Roz Kaveney (rozk) wrote,
Roz Kaveney
rozk

The predictable birthday present

What's the present that you give to one person and then share with everyone else?

A poem of course.

I wrote this once I realized that I wasn't going to make it to New Orleans for Neil Gaiman's 50th birthday party - poverty, fecklessness and my own and other people's health were all factors in this. It would have been nice to be there, but it didn't happen and there is an end on't.

And here's the poem I sent instead.

THREE SONNETS FOR NEIL GAIMAN

1.
There is an ache when something's not yet come
just like the one when something's gone away.
A rotten tooth perhaps. You may well say
it's better gone, keep sucking at the gum.

It took infection with it, you can taste
no foulness. And when something's not arrived
then does, you wonder just how you survived
without it. All the time before's a waste

you could have been enjoying it. And when
the new thing is a person, is a friend,
you wonder how you ever got to spend
so many years without them. Then, again,

the bliss of knowing something new can start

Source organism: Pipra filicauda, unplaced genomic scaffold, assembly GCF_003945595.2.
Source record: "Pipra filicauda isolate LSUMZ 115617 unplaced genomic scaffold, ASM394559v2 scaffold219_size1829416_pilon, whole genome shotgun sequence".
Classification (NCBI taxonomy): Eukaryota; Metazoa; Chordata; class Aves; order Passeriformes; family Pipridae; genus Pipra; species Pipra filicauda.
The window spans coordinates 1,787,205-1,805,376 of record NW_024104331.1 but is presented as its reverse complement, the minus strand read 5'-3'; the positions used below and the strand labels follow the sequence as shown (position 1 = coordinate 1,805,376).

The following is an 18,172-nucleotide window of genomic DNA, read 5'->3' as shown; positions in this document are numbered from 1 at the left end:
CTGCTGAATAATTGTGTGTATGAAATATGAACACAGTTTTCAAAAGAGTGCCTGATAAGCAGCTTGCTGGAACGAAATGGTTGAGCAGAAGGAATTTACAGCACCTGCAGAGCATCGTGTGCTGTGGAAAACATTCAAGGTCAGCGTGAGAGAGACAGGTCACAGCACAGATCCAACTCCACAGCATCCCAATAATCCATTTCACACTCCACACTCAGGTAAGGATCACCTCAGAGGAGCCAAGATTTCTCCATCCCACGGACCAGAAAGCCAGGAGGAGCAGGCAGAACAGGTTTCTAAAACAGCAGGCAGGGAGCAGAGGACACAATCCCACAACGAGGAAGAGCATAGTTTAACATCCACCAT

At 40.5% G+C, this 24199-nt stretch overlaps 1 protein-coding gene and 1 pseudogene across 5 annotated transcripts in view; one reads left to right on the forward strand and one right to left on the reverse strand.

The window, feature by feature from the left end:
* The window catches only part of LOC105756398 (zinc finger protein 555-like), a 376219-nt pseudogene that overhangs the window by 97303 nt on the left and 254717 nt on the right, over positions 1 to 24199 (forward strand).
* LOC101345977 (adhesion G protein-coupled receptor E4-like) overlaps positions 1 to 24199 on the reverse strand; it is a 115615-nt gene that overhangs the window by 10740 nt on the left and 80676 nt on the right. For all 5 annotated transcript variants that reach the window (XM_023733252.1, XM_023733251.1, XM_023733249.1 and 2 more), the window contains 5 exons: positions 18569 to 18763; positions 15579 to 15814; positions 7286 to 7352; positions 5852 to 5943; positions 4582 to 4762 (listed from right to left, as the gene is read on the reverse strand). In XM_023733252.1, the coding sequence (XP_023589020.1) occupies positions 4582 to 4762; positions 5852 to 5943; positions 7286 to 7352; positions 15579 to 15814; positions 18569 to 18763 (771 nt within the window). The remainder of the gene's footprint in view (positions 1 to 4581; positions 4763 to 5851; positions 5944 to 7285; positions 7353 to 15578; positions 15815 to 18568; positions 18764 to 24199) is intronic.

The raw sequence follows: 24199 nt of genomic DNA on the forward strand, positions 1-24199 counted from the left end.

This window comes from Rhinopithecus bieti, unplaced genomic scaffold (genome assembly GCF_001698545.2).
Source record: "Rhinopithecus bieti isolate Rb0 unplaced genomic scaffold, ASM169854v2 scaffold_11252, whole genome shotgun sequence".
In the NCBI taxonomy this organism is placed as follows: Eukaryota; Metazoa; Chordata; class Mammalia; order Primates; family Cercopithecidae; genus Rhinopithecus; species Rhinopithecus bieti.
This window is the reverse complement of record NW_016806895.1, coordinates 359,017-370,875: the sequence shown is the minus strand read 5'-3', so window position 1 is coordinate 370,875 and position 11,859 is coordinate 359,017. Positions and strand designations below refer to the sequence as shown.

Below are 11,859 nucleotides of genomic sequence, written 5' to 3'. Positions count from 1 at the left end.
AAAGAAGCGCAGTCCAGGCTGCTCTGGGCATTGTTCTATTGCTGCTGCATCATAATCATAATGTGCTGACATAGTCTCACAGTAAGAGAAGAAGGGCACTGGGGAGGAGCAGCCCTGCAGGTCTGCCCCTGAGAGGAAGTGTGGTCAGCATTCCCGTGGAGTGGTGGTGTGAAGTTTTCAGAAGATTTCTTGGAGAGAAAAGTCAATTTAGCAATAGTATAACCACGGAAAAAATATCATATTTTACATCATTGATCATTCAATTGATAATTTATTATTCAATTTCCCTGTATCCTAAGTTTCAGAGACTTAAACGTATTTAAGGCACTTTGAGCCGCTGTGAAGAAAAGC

is bubbles like champagne that jump your heart.


2.

The facts then. My friend Rachel said she'd met
a writer I would like. His name was Neil.
I hadn't yet learned quite how I should feel
when she tweaks destiny. I hadn't yet

learned to expect like some child on the night
before a birthday to anticipate
presents unwrapping. I don't know the date-
some party for Ben Bova. Thought I might

show up, grab drink, and then I saw a nest
of dark hair, and dark glasses and a smile,
thought this is something new. After a while
we chatted and I thought this is the best

first conversation ever. Such things are
proof I'd been pulled in orbit round a star.


3.

This is a praise song. Though I'm sure you'd guessed.
Most of you pretty much know how it goes
to stand around admiring. I suppose
there's nothing he can't do. The man is blessed

with such facility. He's charmed a Muse
perhaps, or several, talks to them all night
walking long streets, and afterwards they might
beg to buy breakfast for him. In his shoes

most would be arrogant, he's really not.
So sweet that his successes cannot sour
his kindness. Anyway, this is the hour
for celebration of him. I cannot

be present, so I must ask all who're here
to celebrate Neil's birthday with a cheer.
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